Syed Hamid also did not offer any examples to support the allegation that Malaysia Today has insulted either Islam or Prophet Muhammad. Malaysia Today has insulted Prophet Muhammad and Islam, he said. And that is good enough. It is not necessary to explain in what way Islam and Prophet Muhammad were insulted or to support the allegation with examples or specific incidences.

Anwar Ibrahim has been chided for refusing to swear on the Quran that he is innocent of the allegation of sodomy. The government-owned media went to town in the run-up to the Permatang Pauh by-election to run Anwar down on his refusal to swear on the Quran.

Do I take it that if I too swear on the Quran that I have never insulted Islam or Prophet Muhammad then the matter is resolved? Would the government then unblock Malaysia Today since I have proven my innocence by swearing on the Quran? A hint from Syed Hamid, Pusat Islam or the Religious Department would be most welcome.

I will give the Malaysian government one week to come back with a response. I, Raja Petra Bin Raja Kamarudin, am now offering to swear on the Quran that I have never insulted Islam and/or Prophet Muhammad. I, Raja Petra Bin Raja Kamarudin, take up the challenge they have thrown to Anwar Ibrahim and which they chide Anwar Ibrahim for because he has refused to take up the challenge. Come back to me within one week and indicate that you are prepared to witness my oath on the Quran or forever hold your peace and never mention this matter again.

Want to make a small wager, however un-Islamic that may be? I bet they will not be able to offer any examples or evidence of incidences where I have insulted Islam and/or Prophet Muhammad and they will never accept my challenge that I swear on the Quran. The one-week will come and go and nothing will happen. They will ignore my challenge and will not respond. And this is because there are no incidences where I have ever insulted Islam or Prophet Muhammad.

This is nothing but a Red Herring. They are using an excuse that works well with most Muslims. If Muslims think you are insulting Islam or Prophet Muhammad they will go berserk. So what better excuse to offer than you are insulting Islam and Prophet Muhammad. And since it is the government that is saying so, then this must be true, because would the government ever lie to the people?

Yes, they demand that Anwar Ibrahim swear on the Quran that he has never sodomised Saiful. And when Anwar refuses to do so they go to town with the issue and say that this proves Anwar’s guilt. Well, I too challenge them to demand that I swear on the Quran that I have never insulted Islam or Prophet Muhammad. And if they refuse to demand that I do so, then I too will go to town with the issue and declare them guilty of lying just like how they have declared Anwar guilty.

I remember back in April 2001 when the government detained ten of us under the Internal Security Act. Except for Tian Chua and Gobalakrishnan, the rest of us were put through a three-day Islamic rehabilitation program. For three days an ustaz was asked to sit with us from morning till evening to discuss Islam so that we could be ‘guided’ and ‘led back to the right path’ from which we have strayed.

It was a three-day rehabilitation program. But the ustaz did not give me my three days. On the second day he did not turn up. The excuse they gave me was that the ustaz ‘had something to do’. After we were released from detention, I checked with the others and they all confirmed that they had to go through the full three days, even Ustaz Badrulamin, an ex-UIA lecturer, and Saari Sungib, the ex-President of JIM, an Islamic movement.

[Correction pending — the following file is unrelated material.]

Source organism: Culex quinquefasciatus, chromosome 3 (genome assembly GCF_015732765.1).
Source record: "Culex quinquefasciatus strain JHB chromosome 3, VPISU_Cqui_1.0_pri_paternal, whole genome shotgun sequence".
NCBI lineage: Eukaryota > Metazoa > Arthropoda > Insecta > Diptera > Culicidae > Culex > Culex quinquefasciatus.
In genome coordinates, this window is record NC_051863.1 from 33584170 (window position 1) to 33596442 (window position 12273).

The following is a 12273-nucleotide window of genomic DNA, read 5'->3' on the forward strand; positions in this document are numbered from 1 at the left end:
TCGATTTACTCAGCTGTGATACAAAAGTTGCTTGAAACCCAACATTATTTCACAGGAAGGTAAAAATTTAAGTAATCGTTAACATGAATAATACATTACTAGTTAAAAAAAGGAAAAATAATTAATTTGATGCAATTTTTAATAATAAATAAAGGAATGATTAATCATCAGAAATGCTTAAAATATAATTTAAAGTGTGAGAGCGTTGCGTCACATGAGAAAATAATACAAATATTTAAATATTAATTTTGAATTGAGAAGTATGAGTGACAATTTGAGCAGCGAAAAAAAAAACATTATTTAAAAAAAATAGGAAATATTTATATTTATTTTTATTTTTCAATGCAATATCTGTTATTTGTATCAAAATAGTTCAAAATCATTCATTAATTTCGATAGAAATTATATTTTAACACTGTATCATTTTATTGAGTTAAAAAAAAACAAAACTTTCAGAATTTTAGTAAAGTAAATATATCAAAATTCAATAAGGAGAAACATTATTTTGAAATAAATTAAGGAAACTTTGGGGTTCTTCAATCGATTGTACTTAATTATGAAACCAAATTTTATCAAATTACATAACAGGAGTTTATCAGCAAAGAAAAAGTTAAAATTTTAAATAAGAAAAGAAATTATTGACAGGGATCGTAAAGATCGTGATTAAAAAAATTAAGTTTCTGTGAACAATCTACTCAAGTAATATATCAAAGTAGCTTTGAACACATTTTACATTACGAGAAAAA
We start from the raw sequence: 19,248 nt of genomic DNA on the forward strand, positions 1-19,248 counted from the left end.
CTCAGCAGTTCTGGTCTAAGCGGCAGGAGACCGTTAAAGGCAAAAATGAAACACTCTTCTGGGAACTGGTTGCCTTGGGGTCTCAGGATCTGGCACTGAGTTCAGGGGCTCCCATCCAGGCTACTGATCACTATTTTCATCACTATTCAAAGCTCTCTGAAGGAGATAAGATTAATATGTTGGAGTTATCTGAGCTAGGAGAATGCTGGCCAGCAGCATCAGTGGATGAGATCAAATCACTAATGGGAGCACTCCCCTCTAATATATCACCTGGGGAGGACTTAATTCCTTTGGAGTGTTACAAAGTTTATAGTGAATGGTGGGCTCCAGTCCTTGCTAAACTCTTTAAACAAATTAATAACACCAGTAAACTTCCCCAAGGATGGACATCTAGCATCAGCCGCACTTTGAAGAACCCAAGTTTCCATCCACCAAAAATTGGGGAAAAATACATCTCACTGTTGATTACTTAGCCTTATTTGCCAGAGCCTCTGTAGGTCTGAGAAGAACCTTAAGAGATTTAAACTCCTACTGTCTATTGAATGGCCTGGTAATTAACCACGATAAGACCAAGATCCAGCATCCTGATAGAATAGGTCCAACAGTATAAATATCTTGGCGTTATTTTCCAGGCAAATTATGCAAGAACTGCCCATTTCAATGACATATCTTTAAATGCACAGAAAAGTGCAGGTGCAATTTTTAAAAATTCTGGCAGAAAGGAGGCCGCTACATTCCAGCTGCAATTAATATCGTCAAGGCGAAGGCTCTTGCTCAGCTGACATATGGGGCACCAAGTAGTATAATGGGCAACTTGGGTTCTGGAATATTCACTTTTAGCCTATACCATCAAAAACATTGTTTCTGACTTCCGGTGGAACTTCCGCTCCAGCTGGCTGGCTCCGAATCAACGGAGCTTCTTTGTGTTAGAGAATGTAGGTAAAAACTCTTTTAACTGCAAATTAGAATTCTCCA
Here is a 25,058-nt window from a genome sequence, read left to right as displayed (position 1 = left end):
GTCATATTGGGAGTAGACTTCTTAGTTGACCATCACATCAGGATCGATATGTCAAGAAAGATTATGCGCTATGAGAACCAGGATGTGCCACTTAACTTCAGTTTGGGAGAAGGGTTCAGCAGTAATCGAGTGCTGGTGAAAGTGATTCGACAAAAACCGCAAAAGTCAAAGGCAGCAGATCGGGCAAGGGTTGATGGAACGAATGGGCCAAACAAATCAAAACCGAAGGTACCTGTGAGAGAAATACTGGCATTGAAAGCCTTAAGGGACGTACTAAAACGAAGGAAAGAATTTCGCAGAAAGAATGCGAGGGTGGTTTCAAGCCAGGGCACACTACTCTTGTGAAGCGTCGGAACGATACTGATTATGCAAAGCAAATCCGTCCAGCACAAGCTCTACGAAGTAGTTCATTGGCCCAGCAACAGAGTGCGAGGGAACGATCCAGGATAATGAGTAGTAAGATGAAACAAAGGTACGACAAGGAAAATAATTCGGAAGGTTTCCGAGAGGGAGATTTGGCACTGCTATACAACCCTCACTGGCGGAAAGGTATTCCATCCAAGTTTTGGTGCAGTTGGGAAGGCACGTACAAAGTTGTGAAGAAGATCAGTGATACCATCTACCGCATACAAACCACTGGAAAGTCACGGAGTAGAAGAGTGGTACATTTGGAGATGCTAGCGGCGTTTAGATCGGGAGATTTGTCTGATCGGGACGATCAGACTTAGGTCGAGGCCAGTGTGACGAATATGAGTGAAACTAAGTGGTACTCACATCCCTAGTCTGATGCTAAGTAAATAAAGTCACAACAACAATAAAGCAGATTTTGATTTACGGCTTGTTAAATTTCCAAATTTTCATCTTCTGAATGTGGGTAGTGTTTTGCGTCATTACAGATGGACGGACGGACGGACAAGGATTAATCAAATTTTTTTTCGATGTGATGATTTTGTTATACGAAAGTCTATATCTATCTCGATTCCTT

Why did they ‘abandon’ me after the first day? Why were all the others subjected to the full three days except for me? Did they discover me beyond rehabilitation and thought that it was therefore futile to continue to try to rehabilitate me? Or did they give up on me, not because I was a lost cause, but because I out-debated the ustaz and they felt, instead of the ustaz rehabilitating me, I might end up rehabilitating him?

If they are still not satisfied and still feel I need to be rehabilitated, then I will throw an open challenge to any ustaz in Malaysia to sit down with me and prove that I am wrong or that I am a deviant. Come on, surely there is at least one ustaz, Tok Guru, Mufti, etc., who dares take me on. Come debate with me. Show me I am wrong. Then I will stop writing about Islam for the rest of my life. Surely this offer is too good to refuse.

Allow me to reveal some points of the ten-hour or so non-stop debate that I had with the ustaz during my Internal Security Act detention back in 2001. Ten hours is a long debate so I will certainly not be able to reproduce the entire thing. But some of these points will probably demonstrate why the ustaz ‘abandoned’ me after the first day and never came back the following day.


Pak Engku, today there will be no interrogation. For the next three days this ustaz will sit with you and talk about Islam.

He is supposed to rehabilitate me is it?

No, not rehabilitate. Just to talk to you about Islam so that we can get a better understanding of your thoughts on Islam.

The Special Branch officer walks out of the room and leaves me alone with the ustaz.

Before the ustaz can open his mouth I kick off the debate with my ‘opening speech’.

Ustaz, I am not as well versed in Islam as you are. I went to an English school and do not speak Arabic. I have also not memorised the Quran like you have. So my knowledge on Islam is very shallow. Forgive me, therefore, if what I say might not be right because I am speaking as a jahil (ignorant person) and not as a learned person.